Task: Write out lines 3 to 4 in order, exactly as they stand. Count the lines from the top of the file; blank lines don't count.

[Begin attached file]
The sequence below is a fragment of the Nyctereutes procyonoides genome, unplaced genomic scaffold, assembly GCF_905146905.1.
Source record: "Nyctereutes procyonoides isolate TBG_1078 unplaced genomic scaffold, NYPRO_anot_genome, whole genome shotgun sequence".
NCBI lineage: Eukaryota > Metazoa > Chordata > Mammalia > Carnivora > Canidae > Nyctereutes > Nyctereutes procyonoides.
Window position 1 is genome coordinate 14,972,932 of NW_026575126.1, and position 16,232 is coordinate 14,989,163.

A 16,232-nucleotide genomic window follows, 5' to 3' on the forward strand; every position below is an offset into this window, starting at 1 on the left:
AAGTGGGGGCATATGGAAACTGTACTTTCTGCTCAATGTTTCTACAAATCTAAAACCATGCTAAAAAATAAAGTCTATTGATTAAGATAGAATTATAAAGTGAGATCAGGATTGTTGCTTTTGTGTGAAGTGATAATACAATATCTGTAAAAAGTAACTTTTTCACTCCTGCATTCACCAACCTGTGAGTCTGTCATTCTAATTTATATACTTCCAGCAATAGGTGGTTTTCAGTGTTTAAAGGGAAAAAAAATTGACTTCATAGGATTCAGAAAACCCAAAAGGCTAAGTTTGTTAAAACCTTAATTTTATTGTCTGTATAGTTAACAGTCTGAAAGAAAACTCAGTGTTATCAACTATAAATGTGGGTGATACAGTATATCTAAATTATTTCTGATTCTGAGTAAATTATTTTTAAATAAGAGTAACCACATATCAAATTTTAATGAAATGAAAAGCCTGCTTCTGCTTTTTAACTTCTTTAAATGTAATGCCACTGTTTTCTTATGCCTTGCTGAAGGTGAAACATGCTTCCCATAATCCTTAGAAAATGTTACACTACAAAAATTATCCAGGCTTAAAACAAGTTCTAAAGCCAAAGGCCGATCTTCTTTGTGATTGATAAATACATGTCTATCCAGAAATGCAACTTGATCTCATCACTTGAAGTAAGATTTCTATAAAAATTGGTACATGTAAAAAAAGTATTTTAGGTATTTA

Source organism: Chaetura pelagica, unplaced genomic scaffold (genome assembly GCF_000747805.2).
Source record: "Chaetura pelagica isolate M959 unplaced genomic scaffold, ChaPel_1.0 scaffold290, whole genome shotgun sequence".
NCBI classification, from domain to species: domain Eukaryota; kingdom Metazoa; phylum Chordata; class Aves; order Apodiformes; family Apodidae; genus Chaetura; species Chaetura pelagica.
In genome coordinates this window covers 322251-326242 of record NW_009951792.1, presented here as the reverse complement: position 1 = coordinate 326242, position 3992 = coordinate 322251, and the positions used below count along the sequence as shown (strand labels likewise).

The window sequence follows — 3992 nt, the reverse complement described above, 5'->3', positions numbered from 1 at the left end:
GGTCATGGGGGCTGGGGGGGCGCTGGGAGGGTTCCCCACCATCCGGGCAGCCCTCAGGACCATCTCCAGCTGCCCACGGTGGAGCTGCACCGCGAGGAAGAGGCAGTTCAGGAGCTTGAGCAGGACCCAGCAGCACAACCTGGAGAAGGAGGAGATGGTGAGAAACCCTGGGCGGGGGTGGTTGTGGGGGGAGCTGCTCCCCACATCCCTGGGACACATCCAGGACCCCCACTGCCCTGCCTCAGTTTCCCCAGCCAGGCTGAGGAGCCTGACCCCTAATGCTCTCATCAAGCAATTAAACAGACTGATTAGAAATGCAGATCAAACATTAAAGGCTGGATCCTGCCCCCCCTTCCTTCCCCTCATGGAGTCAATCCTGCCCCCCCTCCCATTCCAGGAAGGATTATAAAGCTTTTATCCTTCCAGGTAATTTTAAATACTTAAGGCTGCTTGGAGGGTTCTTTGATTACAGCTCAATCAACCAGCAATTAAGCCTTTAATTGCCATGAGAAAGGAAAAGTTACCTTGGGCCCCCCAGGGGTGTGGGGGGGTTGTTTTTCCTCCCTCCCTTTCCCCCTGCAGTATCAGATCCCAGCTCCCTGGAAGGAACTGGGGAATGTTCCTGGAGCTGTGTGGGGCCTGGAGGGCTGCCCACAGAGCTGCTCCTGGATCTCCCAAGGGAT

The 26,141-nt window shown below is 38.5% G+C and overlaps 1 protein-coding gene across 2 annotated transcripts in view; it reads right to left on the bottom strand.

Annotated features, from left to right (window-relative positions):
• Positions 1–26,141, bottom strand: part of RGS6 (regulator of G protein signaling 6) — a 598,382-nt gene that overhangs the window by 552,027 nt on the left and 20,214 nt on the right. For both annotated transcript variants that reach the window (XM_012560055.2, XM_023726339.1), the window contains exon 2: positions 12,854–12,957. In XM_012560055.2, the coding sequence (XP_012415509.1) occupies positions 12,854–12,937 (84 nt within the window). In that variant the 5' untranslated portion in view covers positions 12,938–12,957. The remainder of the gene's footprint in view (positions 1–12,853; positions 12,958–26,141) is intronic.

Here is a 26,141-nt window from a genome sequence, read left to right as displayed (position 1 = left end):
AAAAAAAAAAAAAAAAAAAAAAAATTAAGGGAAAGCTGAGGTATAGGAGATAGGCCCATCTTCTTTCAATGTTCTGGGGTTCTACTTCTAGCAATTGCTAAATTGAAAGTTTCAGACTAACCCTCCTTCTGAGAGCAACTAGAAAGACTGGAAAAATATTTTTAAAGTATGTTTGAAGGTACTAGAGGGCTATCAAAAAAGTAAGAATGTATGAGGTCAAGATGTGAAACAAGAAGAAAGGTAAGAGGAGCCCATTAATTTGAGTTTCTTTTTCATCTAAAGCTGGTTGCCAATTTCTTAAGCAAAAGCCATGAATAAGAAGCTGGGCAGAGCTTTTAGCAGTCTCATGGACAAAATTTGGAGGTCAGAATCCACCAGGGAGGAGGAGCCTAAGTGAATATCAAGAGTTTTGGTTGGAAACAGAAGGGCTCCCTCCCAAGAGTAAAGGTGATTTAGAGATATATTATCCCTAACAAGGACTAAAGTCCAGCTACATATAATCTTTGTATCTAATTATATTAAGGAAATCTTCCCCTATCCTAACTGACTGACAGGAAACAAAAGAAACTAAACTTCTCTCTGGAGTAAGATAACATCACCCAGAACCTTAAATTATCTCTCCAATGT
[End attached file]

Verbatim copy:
NCBI lineage: Eukaryota > Metazoa > Chordata > Mammalia > Carnivora > Canidae > Nyctereutes > Nyctereutes procyonoides.
Window position 1 is genome coordinate 14,972,932 of NW_026575126.1, and position 16,232 is coordinate 14,989,163.